It was thanks to Ruth Fowler that I became a physiologist. At the end of our first year as undergraduates at Edinburgh University, Ruth said she’d like to do Physiology with Zoology II and asked if I’d go with her to see Catherine Hebb who looked after the non-medics doing Physiology as a science subject. Ironically I got on well with Catherine (I became her PhD student), but Ruth didn’t. When it came to a third-year choice she found the amount of genetics she’d done in Zoology would allow her to take the Honours course – and there she met Bob Edwards. She was much brighter than most of her friends, with wide interests. I remember when we were frantically revising for exams she was happily reading about John Maynard Keynes’ economic theories (I think one of her sisters, Chug or Lid, was an economist.)
One Sunday when she and I shared a flat with two others (Wilma and Mary) she went off skiing. Wilma’s family were at odds with a cousin (not sure why) but Wilma thought this silly, so when she’d bumped into her she invited her to come for lunch that Sunday. As Wilma felt family honour was at stake she persuaded us to clean and tidy the flat as it had never been done before. The vegetables were served in dishes, not direct from the saucepans, salad cream was decanted from its bottle and the salt was put in a little glass dish. You get the picture. But it was rudely shattered when Ruth came home early (poor snow). She took one look at our unusual table arrangements and said ‘What on earth’s going on?’ It was a great relief and the cousin so enjoyed the relaxed atmosphere that she stayed to tea, making toast at the gas fire with the bread intended for breakfast. I owe a lot of my contentment with Edinburgh to Ruth’s friendship.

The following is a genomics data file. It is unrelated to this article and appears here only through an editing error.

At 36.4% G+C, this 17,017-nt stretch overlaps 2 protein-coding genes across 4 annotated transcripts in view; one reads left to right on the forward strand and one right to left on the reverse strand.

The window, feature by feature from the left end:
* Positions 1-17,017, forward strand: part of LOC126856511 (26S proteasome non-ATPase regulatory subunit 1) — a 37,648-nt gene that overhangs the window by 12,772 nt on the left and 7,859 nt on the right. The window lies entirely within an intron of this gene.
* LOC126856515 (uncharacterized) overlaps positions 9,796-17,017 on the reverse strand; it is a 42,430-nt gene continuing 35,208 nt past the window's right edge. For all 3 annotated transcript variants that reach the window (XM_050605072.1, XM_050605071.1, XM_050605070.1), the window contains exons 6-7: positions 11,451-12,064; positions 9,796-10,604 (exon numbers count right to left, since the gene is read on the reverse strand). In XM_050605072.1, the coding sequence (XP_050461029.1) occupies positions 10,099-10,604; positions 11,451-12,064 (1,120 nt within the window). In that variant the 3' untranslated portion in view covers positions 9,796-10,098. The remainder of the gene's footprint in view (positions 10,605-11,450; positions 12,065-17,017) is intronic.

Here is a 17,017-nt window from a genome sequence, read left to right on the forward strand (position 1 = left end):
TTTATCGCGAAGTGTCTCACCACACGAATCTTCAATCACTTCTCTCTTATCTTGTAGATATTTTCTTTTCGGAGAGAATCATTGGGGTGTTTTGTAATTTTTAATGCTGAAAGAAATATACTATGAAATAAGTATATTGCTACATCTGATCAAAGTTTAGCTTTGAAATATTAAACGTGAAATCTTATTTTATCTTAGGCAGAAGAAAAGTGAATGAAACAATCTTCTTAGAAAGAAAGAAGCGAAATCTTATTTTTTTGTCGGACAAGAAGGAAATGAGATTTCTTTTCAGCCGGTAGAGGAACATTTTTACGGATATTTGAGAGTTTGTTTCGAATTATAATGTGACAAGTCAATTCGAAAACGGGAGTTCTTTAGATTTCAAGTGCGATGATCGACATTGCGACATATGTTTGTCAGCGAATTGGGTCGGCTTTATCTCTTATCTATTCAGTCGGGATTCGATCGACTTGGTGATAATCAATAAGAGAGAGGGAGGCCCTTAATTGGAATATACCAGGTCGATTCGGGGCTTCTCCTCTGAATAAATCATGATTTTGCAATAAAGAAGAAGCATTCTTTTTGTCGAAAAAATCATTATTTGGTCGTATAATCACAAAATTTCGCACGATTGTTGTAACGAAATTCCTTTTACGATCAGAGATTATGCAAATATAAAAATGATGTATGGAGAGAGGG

Published online: October 24, 2013
© 2013 Reproductive Healthcare Ltd. Published by Elsevier Inc. All rights reserved.